Not long ago, nearly all the money that flowed into private equity funds came from large institutional investors like hedge funds, university endowments or pensions. That’s no longer the case.
Indeed, in recent years, demand among wealthy individuals for such investments has skyrocketed. Alternative asset giants such as Blackstone, Apollo, Carlyle and KKR have attracted billions after introducing funds aimed at this market. And all have ambitious plans to unveil more in the years ahead.
The trend is partly due to an enduring truth about American markets: Investor capital will go almost anywhere to chase returns, and companies will always try to evolve to accommodate them. But more than that, it is also about the market evolving with the current investment landscape.
With central banks worldwide in the process of winding down more than a decade’s worth of easy money policies, the traditional 60/40 portfolio construction approach may not serve investors well in the future. That, in theory, leaves room for private equity to be a part of the solution, whether it’s investors pursuing more yield or wanting access to vehicles that are uncorrelated to bonds and equities.
Whatever is driving the increased appetite among individuals for private equity, the trend highlights the importance of firms and advisors having access to a wealth management platform that can make sense of it—both on a standalone basis and as part of a client’s holistic financial plan.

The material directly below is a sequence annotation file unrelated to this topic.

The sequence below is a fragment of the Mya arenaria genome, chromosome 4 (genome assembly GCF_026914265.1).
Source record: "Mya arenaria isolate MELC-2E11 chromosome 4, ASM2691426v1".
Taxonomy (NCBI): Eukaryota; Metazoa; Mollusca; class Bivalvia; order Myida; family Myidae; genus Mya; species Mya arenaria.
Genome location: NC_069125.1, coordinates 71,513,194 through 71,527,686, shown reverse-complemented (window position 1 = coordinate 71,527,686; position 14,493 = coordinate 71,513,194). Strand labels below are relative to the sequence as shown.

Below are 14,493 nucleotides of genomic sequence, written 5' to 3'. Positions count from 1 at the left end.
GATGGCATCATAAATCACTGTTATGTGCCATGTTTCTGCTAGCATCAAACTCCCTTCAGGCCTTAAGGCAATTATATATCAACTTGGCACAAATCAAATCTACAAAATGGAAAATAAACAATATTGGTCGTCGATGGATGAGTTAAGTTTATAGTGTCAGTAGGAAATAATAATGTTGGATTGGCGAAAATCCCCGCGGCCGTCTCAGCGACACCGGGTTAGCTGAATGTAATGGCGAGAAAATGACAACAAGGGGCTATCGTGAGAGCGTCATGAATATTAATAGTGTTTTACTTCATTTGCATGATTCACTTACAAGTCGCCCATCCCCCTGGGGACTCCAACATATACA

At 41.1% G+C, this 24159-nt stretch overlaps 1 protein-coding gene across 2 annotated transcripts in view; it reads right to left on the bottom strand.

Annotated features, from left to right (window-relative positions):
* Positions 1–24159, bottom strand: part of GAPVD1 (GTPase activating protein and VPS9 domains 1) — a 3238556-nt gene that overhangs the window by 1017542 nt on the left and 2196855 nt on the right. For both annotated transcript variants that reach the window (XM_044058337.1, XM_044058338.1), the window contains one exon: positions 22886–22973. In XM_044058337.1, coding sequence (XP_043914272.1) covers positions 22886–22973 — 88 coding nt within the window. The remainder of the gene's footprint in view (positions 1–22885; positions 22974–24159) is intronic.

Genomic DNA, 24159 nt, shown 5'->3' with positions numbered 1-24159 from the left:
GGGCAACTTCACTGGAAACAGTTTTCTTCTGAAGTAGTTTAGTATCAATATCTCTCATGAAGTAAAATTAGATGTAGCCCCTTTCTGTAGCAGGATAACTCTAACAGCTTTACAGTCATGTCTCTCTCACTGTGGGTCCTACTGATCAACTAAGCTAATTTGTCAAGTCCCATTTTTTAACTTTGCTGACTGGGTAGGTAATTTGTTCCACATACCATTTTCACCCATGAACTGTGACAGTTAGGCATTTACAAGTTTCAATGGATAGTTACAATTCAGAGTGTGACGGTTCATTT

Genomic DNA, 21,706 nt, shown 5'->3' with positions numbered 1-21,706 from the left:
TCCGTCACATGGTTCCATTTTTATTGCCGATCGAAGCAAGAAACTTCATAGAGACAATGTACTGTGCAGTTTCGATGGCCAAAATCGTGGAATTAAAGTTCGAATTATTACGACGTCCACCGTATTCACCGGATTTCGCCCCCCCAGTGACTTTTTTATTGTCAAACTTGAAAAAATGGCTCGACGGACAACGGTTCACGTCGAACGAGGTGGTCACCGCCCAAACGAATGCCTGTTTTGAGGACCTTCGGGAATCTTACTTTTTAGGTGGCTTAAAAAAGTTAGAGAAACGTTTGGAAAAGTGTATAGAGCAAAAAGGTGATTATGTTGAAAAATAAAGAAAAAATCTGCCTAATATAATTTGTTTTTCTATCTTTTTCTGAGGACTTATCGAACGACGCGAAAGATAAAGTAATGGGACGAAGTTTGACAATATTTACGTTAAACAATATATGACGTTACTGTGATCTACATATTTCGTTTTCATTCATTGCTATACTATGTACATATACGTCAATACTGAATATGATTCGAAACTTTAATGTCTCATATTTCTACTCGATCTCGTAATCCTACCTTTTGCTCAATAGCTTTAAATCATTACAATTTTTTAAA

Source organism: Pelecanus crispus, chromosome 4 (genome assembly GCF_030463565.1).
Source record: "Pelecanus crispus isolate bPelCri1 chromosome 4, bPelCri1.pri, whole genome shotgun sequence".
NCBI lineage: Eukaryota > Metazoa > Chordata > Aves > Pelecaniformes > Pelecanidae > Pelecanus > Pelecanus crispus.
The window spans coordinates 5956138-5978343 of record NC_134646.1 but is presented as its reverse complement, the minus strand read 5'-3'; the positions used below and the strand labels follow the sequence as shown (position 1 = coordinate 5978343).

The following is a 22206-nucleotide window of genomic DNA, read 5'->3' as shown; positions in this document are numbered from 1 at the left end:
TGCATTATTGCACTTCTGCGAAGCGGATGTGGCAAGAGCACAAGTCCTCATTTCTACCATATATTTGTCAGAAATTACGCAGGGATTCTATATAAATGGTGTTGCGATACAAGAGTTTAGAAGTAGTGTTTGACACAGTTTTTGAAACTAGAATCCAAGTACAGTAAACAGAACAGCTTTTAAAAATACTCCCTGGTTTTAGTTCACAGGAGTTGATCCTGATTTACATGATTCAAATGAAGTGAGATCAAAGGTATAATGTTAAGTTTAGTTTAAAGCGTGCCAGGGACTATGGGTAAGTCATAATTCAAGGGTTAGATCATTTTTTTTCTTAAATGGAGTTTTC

Tech Can’t Treat Every Asset Class Equally
Private equity funds are illiquid, just like most alternative investments, with holding periods lasting several years. While this dynamic can produce higher returns, it also means that investors must be able and willing to tie up a significant amount of capital for an extended period.
Then, once private equity funds start paying distributions, it’s a tiered process. Payouts, in some cases, can get spread out over several years (and that’s if the fund is successful). So, from a liquidity perspective, such funds aren’t just different from stocks and bonds; they also differ from other alternatives.
These nuances have enormous implications for charting a client’s existing and future cash flows. Most wealth management platforms can integrate private equity investments on a fundamental level, able to capture performance and how much a client has invested, just as they would other holdings.
But very few offerings appreciate the distribution puzzle described above and how it would impact a client’s planning. That shortcoming can make an already complex process that much more daunting.
But Tech Can’t Treat Every Asset Class Separately Either
At a basic level, constructing portfolios is an ongoing conversation between an advisor and a client surrounding one question: What are you willing to risk to reach all your goals? This is why even as each asset needs different treatment, getting a comprehensive view of the entirety of their wealth is so important.